The yeast tank, hoses and all other equipment are completely clean and sterile before the Wort is pumped over and we use sterile gloves to prevent bacteria from entering the tank. It is best to let the Wort splash into the tank so that as much oxygen is added to the Wort as possible, however, be aware that no bacteria can enter the tank. The yeast must use the oxygen to form a cell membrane and to multiply.
During fermentation, the yeast breaks down the sugar into CO2, alcohol and other flavoring substances. The fermentation process itself usually takes a maximum of 6 days. Then the yeast has converted most of the sugar and slowly perishes.
The yeast lock at the top of the tank shuts off excess pressure. After 10 days, or when no more sugar is converted by the yeast, most of the used yeast is drained off through the tap at the bottom of the cone, at the bottom of the tank. The beer is then given time to mature, usually 3 to 4 weeks, before it is bottled. During ripening, the remaining yeast converts foul-tasting substances, diacetyl and acetaldehyde, so that they can no longer be tasted.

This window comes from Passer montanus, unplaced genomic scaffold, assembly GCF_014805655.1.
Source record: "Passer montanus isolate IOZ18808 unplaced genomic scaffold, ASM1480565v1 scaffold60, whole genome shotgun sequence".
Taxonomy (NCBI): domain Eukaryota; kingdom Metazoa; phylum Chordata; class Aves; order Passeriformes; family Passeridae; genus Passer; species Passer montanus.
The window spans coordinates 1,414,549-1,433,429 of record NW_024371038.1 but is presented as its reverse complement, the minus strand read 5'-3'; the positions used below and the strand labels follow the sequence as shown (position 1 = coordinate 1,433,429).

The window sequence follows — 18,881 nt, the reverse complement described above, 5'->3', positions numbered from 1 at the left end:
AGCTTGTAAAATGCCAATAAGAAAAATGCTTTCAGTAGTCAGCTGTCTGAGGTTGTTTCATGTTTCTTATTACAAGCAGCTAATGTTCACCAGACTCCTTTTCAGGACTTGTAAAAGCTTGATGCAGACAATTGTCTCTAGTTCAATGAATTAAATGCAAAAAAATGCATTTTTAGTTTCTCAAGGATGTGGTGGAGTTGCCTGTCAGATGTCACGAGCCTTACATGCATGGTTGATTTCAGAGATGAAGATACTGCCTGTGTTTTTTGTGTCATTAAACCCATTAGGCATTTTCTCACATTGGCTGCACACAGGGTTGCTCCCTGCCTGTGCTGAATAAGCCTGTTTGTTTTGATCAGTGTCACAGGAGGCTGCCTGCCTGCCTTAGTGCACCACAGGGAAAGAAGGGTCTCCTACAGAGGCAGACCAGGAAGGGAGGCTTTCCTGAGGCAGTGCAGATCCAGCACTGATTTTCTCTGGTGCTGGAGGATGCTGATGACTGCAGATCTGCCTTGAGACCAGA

It happens that we add hops to the tank after the main fermentation, or other flavoring things. Importantly, these additives are absolutely sterile.
Several brews can be fermented at the same time.